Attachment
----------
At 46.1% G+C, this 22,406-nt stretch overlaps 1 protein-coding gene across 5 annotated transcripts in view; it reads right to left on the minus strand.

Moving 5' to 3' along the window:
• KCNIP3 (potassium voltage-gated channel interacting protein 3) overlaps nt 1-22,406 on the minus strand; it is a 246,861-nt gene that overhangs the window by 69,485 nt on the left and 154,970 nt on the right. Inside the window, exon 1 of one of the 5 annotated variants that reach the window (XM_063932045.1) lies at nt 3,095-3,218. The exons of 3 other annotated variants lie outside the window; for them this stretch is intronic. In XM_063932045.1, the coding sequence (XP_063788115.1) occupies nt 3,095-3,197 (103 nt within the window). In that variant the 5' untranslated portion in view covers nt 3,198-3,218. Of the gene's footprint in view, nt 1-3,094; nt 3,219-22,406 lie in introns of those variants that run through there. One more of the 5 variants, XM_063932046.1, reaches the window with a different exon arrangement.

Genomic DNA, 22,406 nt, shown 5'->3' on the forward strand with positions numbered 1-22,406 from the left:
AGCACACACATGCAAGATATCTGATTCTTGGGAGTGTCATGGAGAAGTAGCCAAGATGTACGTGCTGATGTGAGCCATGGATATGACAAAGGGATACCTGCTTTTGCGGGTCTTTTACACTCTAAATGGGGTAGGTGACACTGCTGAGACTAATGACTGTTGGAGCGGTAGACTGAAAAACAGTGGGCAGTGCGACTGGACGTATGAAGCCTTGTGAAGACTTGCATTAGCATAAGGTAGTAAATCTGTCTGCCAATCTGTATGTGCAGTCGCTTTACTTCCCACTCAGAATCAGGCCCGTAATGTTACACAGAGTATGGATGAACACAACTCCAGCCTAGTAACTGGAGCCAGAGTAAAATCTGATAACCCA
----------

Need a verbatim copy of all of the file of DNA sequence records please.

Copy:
At 46.1% G+C, this 22,406-nt stretch overlaps 1 protein-coding gene across 5 annotated transcripts in view; it reads right to left on the minus strand.

Moving 5' to 3' along the window:
• KCNIP3 (potassium voltage-gated channel interacting protein 3) overlaps nt 1-22,406 on the minus strand; it is a 246,861-nt gene that overhangs the window by 69,485 nt on the left and 154,970 nt on the right. Inside the window, exon 1 of one of the 5 annotated variants that reach the window (XM_063932045.1) lies at nt 3,095-3,218. The exons of 3 other annotated variants lie outside the window; for them this stretch is intronic. In XM_063932045.1, the coding sequence (XP_063788115.1) occupies nt 3,095-3,197 (103 nt within the window). In that variant the 5' untranslated portion in view covers nt 3,198-3,218. Of the gene's footprint in view, nt 1-3,094; nt 3,219-22,406 lie in introns of those variants that run through there. One more of the 5 variants, XM_063932046.1, reaches the window with a different exon arrangement.

Genomic DNA, 22,406 nt, shown 5'->3' on the forward strand with positions numbered 1-22,406 from the left:
AGCACACACATGCAAGATATCTGATTCTTGGGAGTGTCATGGAGAAGTAGCCAAGATGTACGTGCTGATGTGAGCCATGGATATGACAAAGGGATACCTGCTTTTGCGGGTCTTTTACACTCTAAATGGGGTAGGTGACACTGCTGAGACTAATGACTGTTGGAGCGGTAGACTGAAAAACAGTGGGCAGTGCGACTGGACGTATGAAGCCTTGTGAAGACTTGCATTAGCATAAGGTAGTAAATCTGTCTGCCAATCTGTATGTGCAGTCGCTTTACTTCCCACTCAGAATCAGGCCCGTAATGTTACACAGAGTATGGATGAACACAACTCCAGCCTAGTAACTGGAGCCAGAGTAAAATCTGATAACCCA